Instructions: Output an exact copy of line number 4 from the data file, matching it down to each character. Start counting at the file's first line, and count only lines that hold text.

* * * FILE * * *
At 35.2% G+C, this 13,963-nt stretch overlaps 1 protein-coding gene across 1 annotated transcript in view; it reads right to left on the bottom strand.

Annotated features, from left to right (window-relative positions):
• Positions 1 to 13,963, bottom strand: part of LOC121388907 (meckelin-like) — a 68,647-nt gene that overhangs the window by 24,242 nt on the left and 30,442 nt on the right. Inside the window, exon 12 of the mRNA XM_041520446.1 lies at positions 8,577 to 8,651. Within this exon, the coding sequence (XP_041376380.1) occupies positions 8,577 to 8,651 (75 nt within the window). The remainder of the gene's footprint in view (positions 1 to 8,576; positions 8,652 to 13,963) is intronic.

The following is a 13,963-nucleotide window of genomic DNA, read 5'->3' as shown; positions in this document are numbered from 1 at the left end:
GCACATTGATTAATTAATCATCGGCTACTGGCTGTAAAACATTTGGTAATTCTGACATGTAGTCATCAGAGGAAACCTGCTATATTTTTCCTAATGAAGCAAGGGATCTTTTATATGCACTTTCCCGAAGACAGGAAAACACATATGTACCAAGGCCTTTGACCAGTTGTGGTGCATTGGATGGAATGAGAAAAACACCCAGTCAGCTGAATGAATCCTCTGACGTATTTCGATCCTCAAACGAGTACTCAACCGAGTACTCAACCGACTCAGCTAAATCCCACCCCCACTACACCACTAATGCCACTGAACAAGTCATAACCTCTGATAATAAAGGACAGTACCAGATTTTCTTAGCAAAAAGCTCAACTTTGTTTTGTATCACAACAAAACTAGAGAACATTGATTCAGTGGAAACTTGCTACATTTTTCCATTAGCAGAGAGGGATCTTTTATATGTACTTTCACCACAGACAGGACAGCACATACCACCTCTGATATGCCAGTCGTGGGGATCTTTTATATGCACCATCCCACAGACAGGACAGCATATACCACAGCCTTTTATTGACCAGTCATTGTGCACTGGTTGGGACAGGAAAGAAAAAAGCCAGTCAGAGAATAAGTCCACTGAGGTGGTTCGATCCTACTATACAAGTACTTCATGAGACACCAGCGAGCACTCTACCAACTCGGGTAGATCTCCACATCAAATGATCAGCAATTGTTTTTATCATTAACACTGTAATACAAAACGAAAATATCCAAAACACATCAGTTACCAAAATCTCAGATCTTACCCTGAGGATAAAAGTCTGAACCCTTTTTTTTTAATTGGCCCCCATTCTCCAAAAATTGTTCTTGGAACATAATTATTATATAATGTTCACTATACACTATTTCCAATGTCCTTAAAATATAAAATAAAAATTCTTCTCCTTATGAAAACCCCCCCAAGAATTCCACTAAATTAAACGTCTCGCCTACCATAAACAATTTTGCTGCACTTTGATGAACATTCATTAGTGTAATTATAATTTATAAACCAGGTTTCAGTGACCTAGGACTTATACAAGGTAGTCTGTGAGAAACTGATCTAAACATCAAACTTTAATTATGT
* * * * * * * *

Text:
The following is a 13,963-nucleotide window of genomic DNA, read 5'->3' as shown; positions in this document are numbered from 1 at the left end: